An extreme case of this phenomenon alive in history dates way back to the 1950s when white GI veterans were offered newly built homes after returning from war, the same houses that were denied to their black counterparts. Even though whites and blacks fought in interracial divisions in World War II, blacks were still considerable unequal to whites by landowners and real estate agents. In the PBS endorsed documentary, “Race - the Power of an Illusion”, we learn that blacks were forced to live in “vertical ghettos”, where crime was bound to happen, and whites were gradually inhabiting utopian “suburbias” (California Newsreel, 2003).

Since the practice of only leasing and selling property to white families was accepted in society, blacks were forced to move into these so-called ghettos and assume the role of inner-city “gangsters”, “drug addicts”, and “criminals”. Simultaneously, a national schema of the modern, successful, American family was slowly being created. Anyone who was not living the new American lifestyle in the mid-late 1950s was just different to everyone “else”. And once again, just like power, we see privilege corrupting a person’s mind.

Once we examine power and privilege as two comparable elements, we can draw the conclusion that power is the struggle between the privileged and the oppressed. The oppressed are the disadvantaged within a subgroup, making the privileged those who have the advantages within the subgroup. Social oppression is known as “the concept that describes a relationship of dominance and subordination between categories of peoples in which one benefits from the systematic abuse, exploitation, and injustice directed toward the other”, according to writer Ashley Crossman, highlighting the power struggle in favor of the privileged (Crossman, 2017). In this case, we see the advantaged player within a subgroup constantly getting the upper hand over the disadvantaged player within that subgroup due to customs, norms, and roles within the group.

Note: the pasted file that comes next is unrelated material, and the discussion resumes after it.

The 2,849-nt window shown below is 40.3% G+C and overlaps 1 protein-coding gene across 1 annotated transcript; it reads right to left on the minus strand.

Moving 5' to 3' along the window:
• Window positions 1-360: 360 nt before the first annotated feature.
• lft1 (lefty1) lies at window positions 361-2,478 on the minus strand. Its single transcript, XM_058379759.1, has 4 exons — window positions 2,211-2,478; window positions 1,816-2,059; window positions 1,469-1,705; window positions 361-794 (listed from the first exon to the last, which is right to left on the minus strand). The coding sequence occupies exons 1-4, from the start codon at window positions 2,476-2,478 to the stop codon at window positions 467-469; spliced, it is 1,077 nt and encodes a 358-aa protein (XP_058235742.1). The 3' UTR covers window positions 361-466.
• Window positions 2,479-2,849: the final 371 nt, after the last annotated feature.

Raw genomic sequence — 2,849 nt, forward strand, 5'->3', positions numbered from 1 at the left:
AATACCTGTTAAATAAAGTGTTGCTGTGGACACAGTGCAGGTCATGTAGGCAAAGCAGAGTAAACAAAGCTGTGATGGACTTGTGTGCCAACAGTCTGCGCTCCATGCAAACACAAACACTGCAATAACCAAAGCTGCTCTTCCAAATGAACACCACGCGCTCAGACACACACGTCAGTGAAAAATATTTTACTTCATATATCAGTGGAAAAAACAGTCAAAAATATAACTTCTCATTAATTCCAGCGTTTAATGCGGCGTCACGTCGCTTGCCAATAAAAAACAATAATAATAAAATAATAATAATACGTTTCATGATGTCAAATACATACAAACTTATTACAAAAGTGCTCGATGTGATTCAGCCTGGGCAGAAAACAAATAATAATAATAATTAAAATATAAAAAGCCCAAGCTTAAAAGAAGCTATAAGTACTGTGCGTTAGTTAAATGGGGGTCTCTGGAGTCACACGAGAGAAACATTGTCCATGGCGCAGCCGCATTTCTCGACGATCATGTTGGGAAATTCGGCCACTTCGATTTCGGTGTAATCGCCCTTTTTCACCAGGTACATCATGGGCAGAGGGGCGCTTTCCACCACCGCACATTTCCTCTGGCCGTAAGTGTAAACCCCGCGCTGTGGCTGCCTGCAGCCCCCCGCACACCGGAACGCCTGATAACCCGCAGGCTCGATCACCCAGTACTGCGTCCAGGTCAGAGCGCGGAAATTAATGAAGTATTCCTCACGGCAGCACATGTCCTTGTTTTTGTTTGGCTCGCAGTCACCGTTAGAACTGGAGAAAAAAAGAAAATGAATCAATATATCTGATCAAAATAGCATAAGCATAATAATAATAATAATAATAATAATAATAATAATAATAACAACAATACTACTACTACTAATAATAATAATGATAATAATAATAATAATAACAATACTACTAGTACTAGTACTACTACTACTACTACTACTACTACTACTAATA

One of the most tangible examples of oppression within gender grouping comes from the relationship between men and women in society. For example, American women are treated significantly unfairly in comparison to when politics and economics are a factor. Women were not able to vote in this country until 1920, while men were able to vote since 1870 when the 15th amendment was passed. On top of that, women are still receiving only 79 cents for every dollar a man earns, which makes their annual earnings approximately $10,800 less than their male counterparts, even 54 years after the Equal Pay Act was passed by the Federal Government (Business Insider, 2017).

This statistic allows us to see the malpractice of oppression in everyday life. Although women do the same jobs for the same hours as a man, the two subgroups receive substantially different earnings for their efforts, despite what laws are in play to protect women. This is a common theme of America’s contradictory Declaration of Independence.

When viewing power, privilege, and oppression through an objective lens, we must consider how this phenomenon is good and bad for a society. As it creates roles, promotes culture, and maintains order within a society, the means of the power phenomenon are not always ethical. As the advantaged move up in society, the disadvantaged move down...the main emphasis of Social Darwinism. When this happens, the gap between the different players within a subgroup becomes larger, calling for increased segmentation, xenophobia, discrimination, and systematic hatred.